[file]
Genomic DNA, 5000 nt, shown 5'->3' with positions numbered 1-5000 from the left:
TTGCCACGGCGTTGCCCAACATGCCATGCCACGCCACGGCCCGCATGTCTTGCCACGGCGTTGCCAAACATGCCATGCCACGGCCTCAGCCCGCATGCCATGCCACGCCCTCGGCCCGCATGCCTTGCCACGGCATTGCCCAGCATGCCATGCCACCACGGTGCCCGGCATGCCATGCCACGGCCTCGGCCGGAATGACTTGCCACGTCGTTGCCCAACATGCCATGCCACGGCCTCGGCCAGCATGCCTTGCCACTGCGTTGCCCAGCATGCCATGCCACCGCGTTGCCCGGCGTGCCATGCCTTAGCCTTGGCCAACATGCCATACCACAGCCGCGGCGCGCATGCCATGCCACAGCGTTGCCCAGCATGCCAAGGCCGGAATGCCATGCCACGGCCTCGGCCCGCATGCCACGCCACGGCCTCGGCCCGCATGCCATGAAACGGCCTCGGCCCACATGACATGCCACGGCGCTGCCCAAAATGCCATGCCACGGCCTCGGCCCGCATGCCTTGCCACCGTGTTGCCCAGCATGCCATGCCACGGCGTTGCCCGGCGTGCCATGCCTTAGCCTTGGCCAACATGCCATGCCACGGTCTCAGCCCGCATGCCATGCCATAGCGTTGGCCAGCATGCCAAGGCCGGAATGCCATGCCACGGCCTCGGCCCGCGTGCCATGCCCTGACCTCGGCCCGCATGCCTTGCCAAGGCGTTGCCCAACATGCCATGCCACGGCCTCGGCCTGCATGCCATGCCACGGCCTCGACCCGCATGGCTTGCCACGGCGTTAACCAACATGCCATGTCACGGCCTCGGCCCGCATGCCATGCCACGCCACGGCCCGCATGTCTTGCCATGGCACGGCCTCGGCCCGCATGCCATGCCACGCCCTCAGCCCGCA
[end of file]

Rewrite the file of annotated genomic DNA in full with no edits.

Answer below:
Genomic DNA, 5000 nt, shown 5'->3' with positions numbered 1-5000 from the left:
TTGCCACGGCGTTGCCCAACATGCCATGCCACGCCACGGCCCGCATGTCTTGCCACGGCGTTGCCAAACATGCCATGCCACGGCCTCAGCCCGCATGCCATGCCACGCCCTCGGCCCGCATGCCTTGCCACGGCATTGCCCAGCATGCCATGCCACCACGGTGCCCGGCATGCCATGCCACGGCCTCGGCCGGAATGACTTGCCACGTCGTTGCCCAACATGCCATGCCACGGCCTCGGCCAGCATGCCTTGCCACTGCGTTGCCCAGCATGCCATGCCACCGCGTTGCCCGGCGTGCCATGCCTTAGCCTTGGCCAACATGCCATACCACAGCCGCGGCGCGCATGCCATGCCACAGCGTTGCCCAGCATGCCAAGGCCGGAATGCCATGCCACGGCCTCGGCCCGCATGCCACGCCACGGCCTCGGCCCGCATGCCATGAAACGGCCTCGGCCCACATGACATGCCACGGCGCTGCCCAAAATGCCATGCCACGGCCTCGGCCCGCATGCCTTGCCACCGTGTTGCCCAGCATGCCATGCCACGGCGTTGCCCGGCGTGCCATGCCTTAGCCTTGGCCAACATGCCATGCCACGGTCTCAGCCCGCATGCCATGCCATAGCGTTGGCCAGCATGCCAAGGCCGGAATGCCATGCCACGGCCTCGGCCCGCGTGCCATGCCCTGACCTCGGCCCGCATGCCTTGCCAAGGCGTTGCCCAACATGCCATGCCACGGCCTCGGCCTGCATGCCATGCCACGGCCTCGACCCGCATGGCTTGCCACGGCGTTAACCAACATGCCATGTCACGGCCTCGGCCCGCATGCCATGCCACGCCACGGCCCGCATGTCTTGCCATGGCACGGCCTCGGCCCGCATGCCATGCCACGCCCTCAGCCCGCA